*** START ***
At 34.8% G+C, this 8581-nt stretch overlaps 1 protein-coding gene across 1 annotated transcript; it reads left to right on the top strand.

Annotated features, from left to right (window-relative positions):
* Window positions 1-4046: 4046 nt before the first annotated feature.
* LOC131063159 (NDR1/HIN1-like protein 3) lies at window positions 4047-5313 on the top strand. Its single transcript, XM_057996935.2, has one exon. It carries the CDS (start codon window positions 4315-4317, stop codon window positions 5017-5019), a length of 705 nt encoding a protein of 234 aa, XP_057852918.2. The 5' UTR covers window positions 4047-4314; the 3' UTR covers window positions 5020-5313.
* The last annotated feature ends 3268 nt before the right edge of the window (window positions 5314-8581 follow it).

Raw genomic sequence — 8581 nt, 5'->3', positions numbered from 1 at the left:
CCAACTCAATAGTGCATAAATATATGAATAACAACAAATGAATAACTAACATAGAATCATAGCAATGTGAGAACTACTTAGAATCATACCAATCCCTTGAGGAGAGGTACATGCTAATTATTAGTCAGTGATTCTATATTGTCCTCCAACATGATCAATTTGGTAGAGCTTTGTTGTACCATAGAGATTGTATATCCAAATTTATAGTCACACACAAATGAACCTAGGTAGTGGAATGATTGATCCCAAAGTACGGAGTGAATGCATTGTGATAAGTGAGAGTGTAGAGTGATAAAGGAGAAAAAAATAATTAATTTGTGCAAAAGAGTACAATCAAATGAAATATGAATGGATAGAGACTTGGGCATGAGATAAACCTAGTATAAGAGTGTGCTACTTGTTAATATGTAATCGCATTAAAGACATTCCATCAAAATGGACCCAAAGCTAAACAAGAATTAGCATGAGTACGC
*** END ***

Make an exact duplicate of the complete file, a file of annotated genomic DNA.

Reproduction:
At 34.8% G+C, this 8581-nt stretch overlaps 1 protein-coding gene across 1 annotated transcript; it reads left to right on the top strand.

Annotated features, from left to right (window-relative positions):
* Window positions 1-4046: 4046 nt before the first annotated feature.
* LOC131063159 (NDR1/HIN1-like protein 3) lies at window positions 4047-5313 on the top strand. Its single transcript, XM_057996935.2, has one exon. It carries the CDS (start codon window positions 4315-4317, stop codon window positions 5017-5019), a length of 705 nt encoding a protein of 234 aa, XP_057852918.2. The 5' UTR covers window positions 4047-4314; the 3' UTR covers window positions 5020-5313.
* The last annotated feature ends 3268 nt before the right edge of the window (window positions 5314-8581 follow it).

Raw genomic sequence — 8581 nt, 5'->3', positions numbered from 1 at the left:
CCAACTCAATAGTGCATAAATATATGAATAACAACAAATGAATAACTAACATAGAATCATAGCAATGTGAGAACTACTTAGAATCATACCAATCCCTTGAGGAGAGGTACATGCTAATTATTAGTCAGTGATTCTATATTGTCCTCCAACATGATCAATTTGGTAGAGCTTTGTTGTACCATAGAGATTGTATATCCAAATTTATAGTCACACACAAATGAACCTAGGTAGTGGAATGATTGATCCCAAAGTACGGAGTGAATGCATTGTGATAAGTGAGAGTGTAGAGTGATAAAGGAGAAAAAAATAATTAATTTGTGCAAAAGAGTACAATCAAATGAAATATGAATGGATAGAGACTTGGGCATGAGATAAACCTAGTATAAGAGTGTGCTACTTGTTAATATGTAATCGCATTAAAGACATTCCATCAAAATGGACCCAAAGCTAAACAAGAATTAGCATGAGTACGC